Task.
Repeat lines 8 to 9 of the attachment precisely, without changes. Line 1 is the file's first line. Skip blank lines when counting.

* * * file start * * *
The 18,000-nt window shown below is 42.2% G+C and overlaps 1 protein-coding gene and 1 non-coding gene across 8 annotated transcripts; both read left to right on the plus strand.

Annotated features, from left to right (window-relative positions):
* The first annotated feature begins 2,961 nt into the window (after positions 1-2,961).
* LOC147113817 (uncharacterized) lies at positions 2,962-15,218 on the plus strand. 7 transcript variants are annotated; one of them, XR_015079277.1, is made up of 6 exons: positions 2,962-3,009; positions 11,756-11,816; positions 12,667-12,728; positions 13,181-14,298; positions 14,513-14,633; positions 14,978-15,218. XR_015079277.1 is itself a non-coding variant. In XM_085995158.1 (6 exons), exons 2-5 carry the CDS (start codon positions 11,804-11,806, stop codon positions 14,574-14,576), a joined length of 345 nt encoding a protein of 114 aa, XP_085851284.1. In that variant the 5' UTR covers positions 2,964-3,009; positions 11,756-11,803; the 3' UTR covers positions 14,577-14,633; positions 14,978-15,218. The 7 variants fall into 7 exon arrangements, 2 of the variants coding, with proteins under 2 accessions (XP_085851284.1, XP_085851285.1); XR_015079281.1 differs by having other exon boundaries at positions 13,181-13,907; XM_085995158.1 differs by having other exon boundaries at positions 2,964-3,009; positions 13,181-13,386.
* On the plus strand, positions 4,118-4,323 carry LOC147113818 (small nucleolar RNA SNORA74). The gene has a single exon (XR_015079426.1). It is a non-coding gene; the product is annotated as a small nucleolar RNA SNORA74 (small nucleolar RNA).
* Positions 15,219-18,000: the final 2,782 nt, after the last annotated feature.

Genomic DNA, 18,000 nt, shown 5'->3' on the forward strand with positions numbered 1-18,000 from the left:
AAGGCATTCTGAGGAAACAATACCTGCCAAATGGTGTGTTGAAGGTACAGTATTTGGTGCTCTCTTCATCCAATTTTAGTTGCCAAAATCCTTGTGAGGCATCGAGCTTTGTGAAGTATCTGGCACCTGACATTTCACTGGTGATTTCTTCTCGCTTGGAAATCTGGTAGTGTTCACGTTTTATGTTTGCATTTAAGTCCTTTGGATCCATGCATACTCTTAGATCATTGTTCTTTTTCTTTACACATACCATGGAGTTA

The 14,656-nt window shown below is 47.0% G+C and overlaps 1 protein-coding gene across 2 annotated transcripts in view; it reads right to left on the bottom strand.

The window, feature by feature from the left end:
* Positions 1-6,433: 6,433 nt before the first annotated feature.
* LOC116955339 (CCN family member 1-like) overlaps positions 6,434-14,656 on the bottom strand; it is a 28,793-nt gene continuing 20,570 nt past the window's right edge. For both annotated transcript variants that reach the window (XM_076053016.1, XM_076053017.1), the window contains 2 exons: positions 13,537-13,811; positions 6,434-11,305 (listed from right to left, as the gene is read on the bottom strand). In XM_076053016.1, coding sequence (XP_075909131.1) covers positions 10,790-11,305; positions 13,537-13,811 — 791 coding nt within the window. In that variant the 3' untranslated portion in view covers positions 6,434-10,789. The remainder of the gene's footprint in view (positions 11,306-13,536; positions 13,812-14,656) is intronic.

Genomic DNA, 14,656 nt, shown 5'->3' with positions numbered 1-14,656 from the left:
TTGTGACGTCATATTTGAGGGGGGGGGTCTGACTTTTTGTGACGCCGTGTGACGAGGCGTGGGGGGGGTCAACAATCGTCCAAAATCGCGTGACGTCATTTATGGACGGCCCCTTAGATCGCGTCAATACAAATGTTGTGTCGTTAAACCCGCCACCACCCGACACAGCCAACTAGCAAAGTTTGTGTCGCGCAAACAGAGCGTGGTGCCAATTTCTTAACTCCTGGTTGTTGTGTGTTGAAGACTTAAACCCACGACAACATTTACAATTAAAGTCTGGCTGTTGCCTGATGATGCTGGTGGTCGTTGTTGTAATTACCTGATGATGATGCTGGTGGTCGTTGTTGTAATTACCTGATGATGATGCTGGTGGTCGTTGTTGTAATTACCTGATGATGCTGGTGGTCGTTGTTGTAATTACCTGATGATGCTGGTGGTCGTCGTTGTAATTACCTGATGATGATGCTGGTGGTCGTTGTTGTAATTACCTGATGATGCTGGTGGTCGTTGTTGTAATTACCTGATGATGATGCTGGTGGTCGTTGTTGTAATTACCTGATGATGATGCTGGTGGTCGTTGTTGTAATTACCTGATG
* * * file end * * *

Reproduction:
AAGGCATTCTGAGGAAACAATACCTGCCAAATGGTGTGTTGAAGGTACAGTATTTGGTGCTCTCTTCATCCAATTTTAGTTGCCAAAATCCTTGTGAGGCATCGAGCTTTGTGAAGTATCTGGCACCTGACATTTCACTGGTGATTTCTTCTCGCTTGGAAATCTGGTAGTGTTCACGTTTTATGTTTGCATTTAAGTCCTTTGGATCCATGCATACTCTTAGATCATTGTTCTTTTTCTTTACACATACCATGGAGTTA

The 14,656-nt window shown below is 47.0% G+C and overlaps 1 protein-coding gene across 2 annotated transcripts in view; it reads right to left on the bottom strand.